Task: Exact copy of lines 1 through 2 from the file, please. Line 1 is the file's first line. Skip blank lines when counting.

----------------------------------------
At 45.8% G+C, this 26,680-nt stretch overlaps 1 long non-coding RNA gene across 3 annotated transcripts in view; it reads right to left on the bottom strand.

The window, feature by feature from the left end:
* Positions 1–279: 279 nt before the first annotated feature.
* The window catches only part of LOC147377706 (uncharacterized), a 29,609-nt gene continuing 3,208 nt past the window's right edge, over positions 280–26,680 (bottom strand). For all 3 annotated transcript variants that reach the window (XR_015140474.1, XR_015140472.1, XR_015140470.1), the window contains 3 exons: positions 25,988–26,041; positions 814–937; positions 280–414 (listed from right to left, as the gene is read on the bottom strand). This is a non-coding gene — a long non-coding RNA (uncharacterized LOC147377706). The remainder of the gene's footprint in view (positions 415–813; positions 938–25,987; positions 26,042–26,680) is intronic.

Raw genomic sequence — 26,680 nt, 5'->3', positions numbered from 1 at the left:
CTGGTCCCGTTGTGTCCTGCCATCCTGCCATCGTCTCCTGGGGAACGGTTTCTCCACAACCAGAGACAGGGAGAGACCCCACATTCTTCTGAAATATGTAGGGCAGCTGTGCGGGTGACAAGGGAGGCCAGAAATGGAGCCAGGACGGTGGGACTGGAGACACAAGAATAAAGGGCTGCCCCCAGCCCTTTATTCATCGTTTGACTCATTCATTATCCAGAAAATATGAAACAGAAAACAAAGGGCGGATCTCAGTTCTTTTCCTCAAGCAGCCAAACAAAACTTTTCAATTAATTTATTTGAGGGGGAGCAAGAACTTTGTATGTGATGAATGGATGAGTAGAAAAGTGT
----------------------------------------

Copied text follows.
At 45.8% G+C, this 26,680-nt stretch overlaps 1 long non-coding RNA gene across 3 annotated transcripts in view; it reads right to left on the bottom strand.

The window, feature by feature from the left end: